UK business chief quits, accuses PM Cameron of EU exit 'hyperbole'

Mon Mar 7, 2016 8:08am EST
 
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By Kylie MacLellan

LONDON (Reuters) - The head of a prominent British business lobbying group has quit his post after speaking in favor of Britain's exit from the European Union and has accused Prime Minister David Cameron of trying to scare voters into supporting continued EU membership.

British Chambers of Commerce (BCC) director general, John Longworth, resigned late on Sunday after he breached the group's neutral stance on the in-out referendum to be held on June 23 by saying that the EU was incapable of meaningful reform and Britain could have a bright economic future outside the bloc.

After his resignation was announced, Longworth criticized Cameron, who argues that Britain's national security and economic stability would be at risk if it votes to leave the 28-nation EU, though his ruling Conservative Party is deeply split.

"It is highly irresponsible of the government of the country to be peddling hyperbole," Longworth told the Daily Telegraph newspaper in an interview published on Monday.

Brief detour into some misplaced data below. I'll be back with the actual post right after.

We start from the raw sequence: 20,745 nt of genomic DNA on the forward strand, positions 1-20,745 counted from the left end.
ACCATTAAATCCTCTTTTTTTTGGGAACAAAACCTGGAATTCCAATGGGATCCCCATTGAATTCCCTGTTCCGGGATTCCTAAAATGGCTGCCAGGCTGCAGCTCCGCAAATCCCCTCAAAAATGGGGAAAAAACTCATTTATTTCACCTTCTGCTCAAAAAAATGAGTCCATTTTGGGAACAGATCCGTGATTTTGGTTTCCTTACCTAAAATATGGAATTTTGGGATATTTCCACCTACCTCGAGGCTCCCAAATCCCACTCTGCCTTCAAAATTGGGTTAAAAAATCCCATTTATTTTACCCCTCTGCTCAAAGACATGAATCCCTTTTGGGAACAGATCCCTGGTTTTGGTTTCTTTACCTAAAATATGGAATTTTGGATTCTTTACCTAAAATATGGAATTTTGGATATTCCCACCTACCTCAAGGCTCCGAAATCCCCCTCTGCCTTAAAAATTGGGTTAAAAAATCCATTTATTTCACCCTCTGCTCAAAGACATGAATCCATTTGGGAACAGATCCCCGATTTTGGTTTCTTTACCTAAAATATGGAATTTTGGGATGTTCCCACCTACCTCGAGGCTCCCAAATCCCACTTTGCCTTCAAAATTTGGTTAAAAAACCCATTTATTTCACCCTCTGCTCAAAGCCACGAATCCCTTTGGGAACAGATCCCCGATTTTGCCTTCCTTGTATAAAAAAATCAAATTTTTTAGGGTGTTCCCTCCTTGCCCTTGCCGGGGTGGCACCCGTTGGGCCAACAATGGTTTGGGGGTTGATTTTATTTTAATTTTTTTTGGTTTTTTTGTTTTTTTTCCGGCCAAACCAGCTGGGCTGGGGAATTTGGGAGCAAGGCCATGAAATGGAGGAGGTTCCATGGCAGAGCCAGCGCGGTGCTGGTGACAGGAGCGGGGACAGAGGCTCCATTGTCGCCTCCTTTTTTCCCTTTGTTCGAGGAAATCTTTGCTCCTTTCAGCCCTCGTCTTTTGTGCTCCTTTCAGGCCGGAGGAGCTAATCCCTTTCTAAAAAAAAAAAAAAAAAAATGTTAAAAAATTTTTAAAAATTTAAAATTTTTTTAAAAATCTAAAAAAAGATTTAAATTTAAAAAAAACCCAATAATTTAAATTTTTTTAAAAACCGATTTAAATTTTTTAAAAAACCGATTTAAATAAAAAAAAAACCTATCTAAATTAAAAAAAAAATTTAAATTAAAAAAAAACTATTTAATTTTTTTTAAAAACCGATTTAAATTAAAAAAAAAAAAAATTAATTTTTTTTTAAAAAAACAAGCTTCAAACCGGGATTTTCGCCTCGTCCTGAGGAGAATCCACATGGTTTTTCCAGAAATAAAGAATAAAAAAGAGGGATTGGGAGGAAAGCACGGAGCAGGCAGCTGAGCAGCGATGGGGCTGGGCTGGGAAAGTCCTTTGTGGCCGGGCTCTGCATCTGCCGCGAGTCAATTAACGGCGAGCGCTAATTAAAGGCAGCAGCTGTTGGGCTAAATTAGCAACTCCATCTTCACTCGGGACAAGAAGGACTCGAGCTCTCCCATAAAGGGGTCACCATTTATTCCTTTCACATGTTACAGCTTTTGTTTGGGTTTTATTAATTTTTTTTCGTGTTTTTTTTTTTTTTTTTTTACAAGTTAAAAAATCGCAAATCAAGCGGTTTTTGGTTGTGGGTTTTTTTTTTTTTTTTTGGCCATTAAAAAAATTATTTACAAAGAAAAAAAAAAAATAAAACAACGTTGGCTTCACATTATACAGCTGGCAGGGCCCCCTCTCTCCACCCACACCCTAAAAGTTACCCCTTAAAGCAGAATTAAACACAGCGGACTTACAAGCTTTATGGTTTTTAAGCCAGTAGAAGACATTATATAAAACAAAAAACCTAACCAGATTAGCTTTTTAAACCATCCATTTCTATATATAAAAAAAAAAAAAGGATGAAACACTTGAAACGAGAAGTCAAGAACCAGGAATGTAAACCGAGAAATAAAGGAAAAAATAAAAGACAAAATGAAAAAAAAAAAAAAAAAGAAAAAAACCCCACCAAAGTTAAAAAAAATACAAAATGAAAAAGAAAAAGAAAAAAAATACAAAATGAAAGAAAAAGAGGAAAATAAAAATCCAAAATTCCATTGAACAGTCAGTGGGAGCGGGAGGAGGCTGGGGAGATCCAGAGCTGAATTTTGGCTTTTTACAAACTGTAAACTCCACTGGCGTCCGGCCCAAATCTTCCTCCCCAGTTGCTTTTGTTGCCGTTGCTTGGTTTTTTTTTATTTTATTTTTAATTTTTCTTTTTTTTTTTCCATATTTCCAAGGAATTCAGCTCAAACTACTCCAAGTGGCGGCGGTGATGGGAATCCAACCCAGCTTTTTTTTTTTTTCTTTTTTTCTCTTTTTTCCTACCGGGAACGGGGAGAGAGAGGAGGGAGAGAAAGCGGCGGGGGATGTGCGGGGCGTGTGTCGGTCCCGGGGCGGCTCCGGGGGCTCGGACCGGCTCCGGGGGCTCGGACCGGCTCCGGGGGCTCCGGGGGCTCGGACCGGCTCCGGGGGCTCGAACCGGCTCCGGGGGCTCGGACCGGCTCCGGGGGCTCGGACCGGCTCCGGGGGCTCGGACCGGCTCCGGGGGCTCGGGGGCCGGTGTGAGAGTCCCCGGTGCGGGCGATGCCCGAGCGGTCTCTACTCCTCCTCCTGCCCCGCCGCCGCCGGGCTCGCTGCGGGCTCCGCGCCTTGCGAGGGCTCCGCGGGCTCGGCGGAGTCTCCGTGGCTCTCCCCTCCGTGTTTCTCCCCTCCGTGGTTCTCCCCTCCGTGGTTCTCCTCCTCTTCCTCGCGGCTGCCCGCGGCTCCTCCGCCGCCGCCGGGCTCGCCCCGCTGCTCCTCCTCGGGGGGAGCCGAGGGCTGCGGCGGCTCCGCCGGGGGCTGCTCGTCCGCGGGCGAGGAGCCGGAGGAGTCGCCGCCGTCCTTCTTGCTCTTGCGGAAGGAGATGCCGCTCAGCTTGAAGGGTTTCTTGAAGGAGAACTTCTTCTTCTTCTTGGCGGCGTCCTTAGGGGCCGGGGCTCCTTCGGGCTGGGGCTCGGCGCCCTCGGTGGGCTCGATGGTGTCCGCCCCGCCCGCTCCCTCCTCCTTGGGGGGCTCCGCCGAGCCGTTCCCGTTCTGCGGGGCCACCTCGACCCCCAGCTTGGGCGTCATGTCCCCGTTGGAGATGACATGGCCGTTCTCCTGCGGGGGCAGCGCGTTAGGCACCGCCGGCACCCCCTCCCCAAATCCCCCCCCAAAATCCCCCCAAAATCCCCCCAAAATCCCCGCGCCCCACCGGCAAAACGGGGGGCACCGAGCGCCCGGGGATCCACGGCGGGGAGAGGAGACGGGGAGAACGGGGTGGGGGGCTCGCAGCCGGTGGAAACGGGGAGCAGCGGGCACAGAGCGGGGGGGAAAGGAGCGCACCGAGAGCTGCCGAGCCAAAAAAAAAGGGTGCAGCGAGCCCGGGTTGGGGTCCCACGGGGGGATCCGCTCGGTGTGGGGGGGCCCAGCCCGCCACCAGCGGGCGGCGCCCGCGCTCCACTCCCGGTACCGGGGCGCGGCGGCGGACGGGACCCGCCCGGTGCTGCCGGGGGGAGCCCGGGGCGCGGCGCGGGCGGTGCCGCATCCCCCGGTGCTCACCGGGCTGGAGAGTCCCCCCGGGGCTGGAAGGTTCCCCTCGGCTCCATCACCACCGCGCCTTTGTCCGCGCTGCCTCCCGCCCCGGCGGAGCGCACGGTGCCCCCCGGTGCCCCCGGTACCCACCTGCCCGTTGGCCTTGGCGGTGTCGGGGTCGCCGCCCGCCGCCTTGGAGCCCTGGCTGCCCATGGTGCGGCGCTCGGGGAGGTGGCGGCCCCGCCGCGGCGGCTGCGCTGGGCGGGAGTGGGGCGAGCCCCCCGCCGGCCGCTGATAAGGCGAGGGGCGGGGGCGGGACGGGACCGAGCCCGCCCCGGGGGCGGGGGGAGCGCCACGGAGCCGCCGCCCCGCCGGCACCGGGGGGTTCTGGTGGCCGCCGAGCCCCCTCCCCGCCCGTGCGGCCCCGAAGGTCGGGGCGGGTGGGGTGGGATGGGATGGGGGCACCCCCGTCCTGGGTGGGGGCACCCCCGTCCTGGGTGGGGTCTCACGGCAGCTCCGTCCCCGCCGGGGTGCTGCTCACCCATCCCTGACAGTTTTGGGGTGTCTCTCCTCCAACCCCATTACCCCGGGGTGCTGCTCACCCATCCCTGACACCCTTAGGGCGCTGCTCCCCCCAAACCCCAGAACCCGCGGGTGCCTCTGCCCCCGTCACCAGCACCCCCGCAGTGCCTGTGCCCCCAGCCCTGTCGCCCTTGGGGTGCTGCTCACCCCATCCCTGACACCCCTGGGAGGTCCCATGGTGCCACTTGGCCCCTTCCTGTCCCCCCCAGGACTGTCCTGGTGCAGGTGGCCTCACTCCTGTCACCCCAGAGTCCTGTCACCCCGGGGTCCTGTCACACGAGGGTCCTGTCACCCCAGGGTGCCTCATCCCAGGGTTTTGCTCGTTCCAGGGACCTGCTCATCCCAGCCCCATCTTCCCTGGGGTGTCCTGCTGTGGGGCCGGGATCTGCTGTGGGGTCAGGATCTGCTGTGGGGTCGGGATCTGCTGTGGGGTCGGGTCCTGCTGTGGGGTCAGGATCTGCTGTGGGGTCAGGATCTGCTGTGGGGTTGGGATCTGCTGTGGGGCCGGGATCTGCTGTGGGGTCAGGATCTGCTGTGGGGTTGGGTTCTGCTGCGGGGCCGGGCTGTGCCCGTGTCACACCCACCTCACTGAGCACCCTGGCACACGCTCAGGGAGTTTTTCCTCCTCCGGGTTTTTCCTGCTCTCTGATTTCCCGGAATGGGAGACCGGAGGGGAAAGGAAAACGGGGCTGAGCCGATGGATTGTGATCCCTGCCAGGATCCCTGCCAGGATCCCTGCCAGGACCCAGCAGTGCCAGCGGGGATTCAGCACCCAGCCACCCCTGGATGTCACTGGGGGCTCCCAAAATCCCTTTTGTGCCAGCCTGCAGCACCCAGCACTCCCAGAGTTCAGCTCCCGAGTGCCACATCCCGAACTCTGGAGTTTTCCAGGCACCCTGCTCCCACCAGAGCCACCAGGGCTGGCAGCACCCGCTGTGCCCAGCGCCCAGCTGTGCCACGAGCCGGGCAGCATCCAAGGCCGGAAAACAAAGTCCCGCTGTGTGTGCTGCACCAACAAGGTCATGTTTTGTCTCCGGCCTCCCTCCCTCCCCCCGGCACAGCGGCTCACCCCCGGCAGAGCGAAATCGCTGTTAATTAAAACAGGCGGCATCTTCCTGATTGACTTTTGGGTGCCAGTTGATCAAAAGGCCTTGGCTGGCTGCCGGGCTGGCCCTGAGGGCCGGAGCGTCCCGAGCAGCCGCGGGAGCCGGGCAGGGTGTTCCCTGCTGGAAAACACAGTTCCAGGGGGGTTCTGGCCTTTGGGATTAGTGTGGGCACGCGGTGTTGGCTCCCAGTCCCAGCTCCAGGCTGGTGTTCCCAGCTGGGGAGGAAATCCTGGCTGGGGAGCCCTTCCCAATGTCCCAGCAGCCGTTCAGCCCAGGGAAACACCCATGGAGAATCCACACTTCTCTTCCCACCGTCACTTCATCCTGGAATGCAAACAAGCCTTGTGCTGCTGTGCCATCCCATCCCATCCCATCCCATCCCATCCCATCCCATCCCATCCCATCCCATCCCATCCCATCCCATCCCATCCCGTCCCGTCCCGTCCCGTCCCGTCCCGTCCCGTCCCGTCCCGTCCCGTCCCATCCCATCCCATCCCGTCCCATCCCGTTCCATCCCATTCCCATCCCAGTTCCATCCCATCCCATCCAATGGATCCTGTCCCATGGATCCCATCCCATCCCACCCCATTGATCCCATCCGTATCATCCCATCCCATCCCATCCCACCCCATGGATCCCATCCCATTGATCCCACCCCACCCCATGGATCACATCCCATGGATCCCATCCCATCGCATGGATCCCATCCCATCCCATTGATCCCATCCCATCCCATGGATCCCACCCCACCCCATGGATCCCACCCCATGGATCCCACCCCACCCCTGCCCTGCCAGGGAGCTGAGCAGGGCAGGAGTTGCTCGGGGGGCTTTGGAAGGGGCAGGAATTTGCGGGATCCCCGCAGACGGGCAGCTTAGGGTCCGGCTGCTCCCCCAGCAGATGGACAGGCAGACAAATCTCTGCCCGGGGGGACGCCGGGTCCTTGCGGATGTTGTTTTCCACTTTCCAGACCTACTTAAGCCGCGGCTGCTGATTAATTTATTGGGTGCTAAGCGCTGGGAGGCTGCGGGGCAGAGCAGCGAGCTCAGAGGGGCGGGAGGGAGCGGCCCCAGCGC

"If the government keeps peddling the line that it will be a disaster if we leave, which it actually won't be, they are going to put the country in a position where it will be damaged if we do."

Longworth's comments mark the latest spat in what is becoming an increasingly divisive battle over Britain's future in the EU. Polls show public opinion is finely balanced and the issue has split senior members of Cameron's cabinet, pitting him against popular London Mayor Boris Johnson.

Announcing Longworth's resignation, BCC president Nora Senior said his personal views on the referendum were "likely to create confusion regarding the BCC's neutral stance".

Cameron's office rejected media reports which cited people close to Longworth as saying that it had pressured the BCC to remove him from his position.   Continued...

 
British Chambers of Commerce director general John Longworth speaks at their annual meeting in central London February 10, 2015.  REUTERS/Stefan Wermuth